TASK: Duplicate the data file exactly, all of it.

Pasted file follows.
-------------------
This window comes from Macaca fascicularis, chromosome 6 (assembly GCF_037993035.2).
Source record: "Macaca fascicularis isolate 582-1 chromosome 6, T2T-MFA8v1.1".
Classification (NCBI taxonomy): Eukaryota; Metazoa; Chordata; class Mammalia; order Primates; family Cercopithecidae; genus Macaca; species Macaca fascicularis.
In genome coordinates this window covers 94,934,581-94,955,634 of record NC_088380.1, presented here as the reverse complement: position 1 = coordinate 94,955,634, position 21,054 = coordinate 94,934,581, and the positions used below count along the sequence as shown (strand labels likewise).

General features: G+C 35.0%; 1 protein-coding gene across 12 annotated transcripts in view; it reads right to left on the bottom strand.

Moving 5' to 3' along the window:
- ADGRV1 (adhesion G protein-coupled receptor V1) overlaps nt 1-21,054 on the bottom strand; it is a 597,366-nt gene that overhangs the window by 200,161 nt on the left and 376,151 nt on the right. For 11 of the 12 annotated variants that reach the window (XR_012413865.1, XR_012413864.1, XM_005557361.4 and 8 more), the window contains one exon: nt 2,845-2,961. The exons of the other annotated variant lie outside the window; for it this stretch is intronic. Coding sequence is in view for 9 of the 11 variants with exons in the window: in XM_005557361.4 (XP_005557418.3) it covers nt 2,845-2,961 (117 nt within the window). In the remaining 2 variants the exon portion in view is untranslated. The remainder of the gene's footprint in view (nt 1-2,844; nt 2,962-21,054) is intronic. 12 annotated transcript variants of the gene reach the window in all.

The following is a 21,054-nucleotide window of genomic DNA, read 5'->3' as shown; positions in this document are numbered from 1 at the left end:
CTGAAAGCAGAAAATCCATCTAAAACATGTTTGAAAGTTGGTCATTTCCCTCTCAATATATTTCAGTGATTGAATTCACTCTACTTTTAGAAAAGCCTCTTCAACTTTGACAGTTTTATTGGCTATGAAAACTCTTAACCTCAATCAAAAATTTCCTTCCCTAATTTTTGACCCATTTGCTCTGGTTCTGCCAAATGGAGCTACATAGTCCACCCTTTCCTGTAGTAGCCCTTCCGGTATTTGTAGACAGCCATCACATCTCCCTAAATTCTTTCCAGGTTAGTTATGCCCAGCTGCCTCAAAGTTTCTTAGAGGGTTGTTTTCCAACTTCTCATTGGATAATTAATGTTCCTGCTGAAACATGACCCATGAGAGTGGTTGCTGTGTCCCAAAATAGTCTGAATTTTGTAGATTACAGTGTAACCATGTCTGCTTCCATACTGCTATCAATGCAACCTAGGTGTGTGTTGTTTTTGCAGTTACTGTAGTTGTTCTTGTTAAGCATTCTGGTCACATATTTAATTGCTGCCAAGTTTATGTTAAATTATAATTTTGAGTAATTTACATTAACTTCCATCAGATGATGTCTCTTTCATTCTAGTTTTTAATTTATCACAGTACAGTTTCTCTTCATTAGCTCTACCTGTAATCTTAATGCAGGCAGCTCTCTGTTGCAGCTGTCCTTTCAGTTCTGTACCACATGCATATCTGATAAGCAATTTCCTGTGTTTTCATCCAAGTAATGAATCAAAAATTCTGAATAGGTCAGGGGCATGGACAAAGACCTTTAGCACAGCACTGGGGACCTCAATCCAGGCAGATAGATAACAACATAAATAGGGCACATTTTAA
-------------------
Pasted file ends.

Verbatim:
This window comes from Macaca fascicularis, chromosome 6 (assembly GCF_037993035.2).
Source record: "Macaca fascicularis isolate 582-1 chromosome 6, T2T-MFA8v1.1".
Classification (NCBI taxonomy): Eukaryota; Metazoa; Chordata; class Mammalia; order Primates; family Cercopithecidae; genus Macaca; species Macaca fascicularis.
In genome coordinates this window covers 94,934,581-94,955,634 of record NC_088380.1, presented here as the reverse complement: position 1 = coordinate 94,955,634, position 21,054 = coordinate 94,934,581, and the positions used below count along the sequence as shown (strand labels likewise).

General features: G+C 35.0%; 1 protein-coding gene across 12 annotated transcripts in view; it reads right to left on the bottom strand.

Moving 5' to 3' along the window:
- ADGRV1 (adhesion G protein-coupled receptor V1) overlaps nt 1-21,054 on the bottom strand; it is a 597,366-nt gene that overhangs the window by 200,161 nt on the left and 376,151 nt on the right. For 11 of the 12 annotated variants that reach the window (XR_012413865.1, XR_012413864.1, XM_005557361.4 and 8 more), the window contains one exon: nt 2,845-2,961. The exons of the other annotated variant lie outside the window; for it this stretch is intronic. Coding sequence is in view for 9 of the 11 variants with exons in the window: in XM_005557361.4 (XP_005557418.3) it covers nt 2,845-2,961 (117 nt within the window). In the remaining 2 variants the exon portion in view is untranslated. The remainder of the gene's footprint in view (nt 1-2,844; nt 2,962-21,054) is intronic. 12 annotated transcript variants of the gene reach the window in all.

The following is a 21,054-nucleotide window of genomic DNA, read 5'->3' as shown; positions in this document are numbered from 1 at the left end:
CTGAAAGCAGAAAATCCATCTAAAACATGTTTGAAAGTTGGTCATTTCCCTCTCAATATATTTCAGTGATTGAATTCACTCTACTTTTAGAAAAGCCTCTTCAACTTTGACAGTTTTATTGGCTATGAAAACTCTTAACCTCAATCAAAAATTTCCTTCCCTAATTTTTGACCCATTTGCTCTGGTTCTGCCAAATGGAGCTACATAGTCCACCCTTTCCTGTAGTAGCCCTTCCGGTATTTGTAGACAGCCATCACATCTCCCTAAATTCTTTCCAGGTTAGTTATGCCCAGCTGCCTCAAAGTTTCTTAGAGGGTTGTTTTCCAACTTCTCATTGGATAATTAATGTTCCTGCTGAAACATGACCCATGAGAGTGGTTGCTGTGTCCCAAAATAGTCTGAATTTTGTAGATTACAGTGTAACCATGTCTGCTTCCATACTGCTATCAATGCAACCTAGGTGTGTGTTGTTTTTGCAGTTACTGTAGTTGTTCTTGTTAAGCATTCTGGTCACATATTTAATTGCTGCCAAGTTTATGTTAAATTATAATTTTGAGTAATTTACATTAACTTCCATCAGATGATGTCTCTTTCATTCTAGTTTTTAATTTATCACAGTACAGTTTCTCTTCATTAGCTCTACCTGTAATCTTAATGCAGGCAGCTCTCTGTTGCAGCTGTCCTTTCAGTTCTGTACCACATGCATATCTGATAAGCAATTTCCTGTGTTTTCATCCAAGTAATGAATCAAAAATTCTGAATAGGTCAGGGGCATGGACAAAGACCTTTAGCACAGCACTGGGGACCTCAATCCAGGCAGATAGATAACAACATAAATAGGGCACATTTTAA